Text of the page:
Editor’s note: With our coronavirus coverage, our goal is not to alarm you but to equip you with the information you need. We will try to keep things in context and focus on helping you make decisions. See a list of resources and frequently asked questions here.
CINCINNATI - The city will announce layoffs and budget cuts Monday made necessary by the COVID-19 crisis, Mayor John Cranley said Friday.
“We will get through this, Cincinnati, together,” Cranley said.
Cranley did not speak to how many or how much after City Councilmember Chris Seelbach tweeted that the city administration is projecting a $60 million to $80 million deficit in the general fund. Seelbach said the deficit would require "cutting important jobs and services by June 30."
“Those sacrifices are likely to get worse before they get better,” Cranley said.
WATCH Cranley's briefing.
In his Friday briefing, Cranley promised that the city would maintain essential services - namely police, fire, public health, sanitation and water and sewer. He said the city's intention is to bring back laid-off workers when the crisis winds down.
“Whatever cuts and layoffs that we have to announce on Monday, we intend for those to be temporary and if you look at what Dayton and Akron have done over the last week, it is similar in that they have asked people to do a temporary leave with the intention of bringing them back when the crisis is nearing its end,” Cranley said.
Cranley said the city would spend not any of the $150 million from bonds approved by City Council last week. Cranley announced last week that the city had a $45 million surplus and could use that for this unprecedented health emergency.
“Our goal is not to have to use any of that money because it’s borrowing against the future and has to be paid back,” Cranley said. “We wanted to keep that option open in order to keep all options on the table depending on how bad the crisis gets.”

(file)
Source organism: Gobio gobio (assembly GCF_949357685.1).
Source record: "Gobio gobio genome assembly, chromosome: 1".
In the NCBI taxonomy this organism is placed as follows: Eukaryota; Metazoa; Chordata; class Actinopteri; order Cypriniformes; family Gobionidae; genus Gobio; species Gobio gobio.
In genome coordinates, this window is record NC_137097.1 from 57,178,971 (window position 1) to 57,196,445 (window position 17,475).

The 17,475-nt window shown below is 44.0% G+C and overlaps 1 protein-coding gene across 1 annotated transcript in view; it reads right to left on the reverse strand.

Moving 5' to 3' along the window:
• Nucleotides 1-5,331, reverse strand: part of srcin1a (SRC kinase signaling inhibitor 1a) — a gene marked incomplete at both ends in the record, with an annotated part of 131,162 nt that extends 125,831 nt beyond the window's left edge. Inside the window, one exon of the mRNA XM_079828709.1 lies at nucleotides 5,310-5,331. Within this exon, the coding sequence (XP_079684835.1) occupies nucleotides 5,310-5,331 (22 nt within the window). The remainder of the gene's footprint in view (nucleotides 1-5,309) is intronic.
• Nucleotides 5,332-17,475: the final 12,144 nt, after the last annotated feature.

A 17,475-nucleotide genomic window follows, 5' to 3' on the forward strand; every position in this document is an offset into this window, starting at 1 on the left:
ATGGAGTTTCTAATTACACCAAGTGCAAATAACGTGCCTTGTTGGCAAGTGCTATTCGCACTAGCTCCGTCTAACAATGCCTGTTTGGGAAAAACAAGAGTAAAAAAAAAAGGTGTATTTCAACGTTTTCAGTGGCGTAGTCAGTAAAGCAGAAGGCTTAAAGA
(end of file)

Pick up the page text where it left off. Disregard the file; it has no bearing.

In other developments:
-City has tested 36 individuals
-positive results on two 31 yo male, 52 yo female
-3 individuals who have tested positive TODAY
-1 test still being investigated
— Tanya O'Rourke (@TanyaORourke) March 27, 2020
- Health Commissioner Melba Moore reported three more confirmed COVID-19 cases, raising the city total to 28. She said the new patients - all men - are 60, 47 and 30 years old.
- Cranley said the city is "aggressively moving forward" to create hospital space in the Duke Energy Convention Center to meet the region's demands - "not for COVID-19 positives but for people with other issues." Under the plan, COVID-19 patients would continue to be treated at local hospitals.
- The city is not ready to close the parks despite people overcrowding the Eden Park Overlook and not practicing social distancing at Ault Park, but that could change, Cranley said. He said there would be an announcement Monday. Cranley said hikes and walks are allowed but sports and other activities may be restricted.
- The city and Strategies To End Homelessness are offering rental subsidies to landlords who provide housing for people experiencing homelessness. Renters would get "care and guidance of a house manager," Cranley said. Learn more about the program here. The mayor added that the city has already located additional space at shelters and hotels and transformed the Over-the-Rhine Recreation Center to house people with COVID-19 symptoms.
- City Manager Patrick Duhaney said the 911 call center is being enhanced but the current layout allows for social distancing. He said the backup facility at Spinney Field will be utilized next week.
- The COVID-19 Response fund has raised $4.1 million and distributed $1 million to organizations. The fund is administered by the United Way and the Greater Cincinnati Foundation. You can donate at gcfdn.org/COVID or text RAPID to 91999.
- The city extended the date to file annual net profit tax returns but did not extend the deadline for businesses to file employee withholding taxes. Get more information about city taxes here.
Cranley: "All of this is sad and tragic, and we are moving quickly to ensure that we will be able throughout this crisis to provide police, fire, sanitation, public health in addition to clean water and sewer services. Essentials that our entire society depends upon." https://t.co/Mba8lVR0Uj
— Pat LaFleur (@pat_laFleur) March 27, 2020
Cranley said his next briefing will be Monday unless he has something significant to report over the weekend.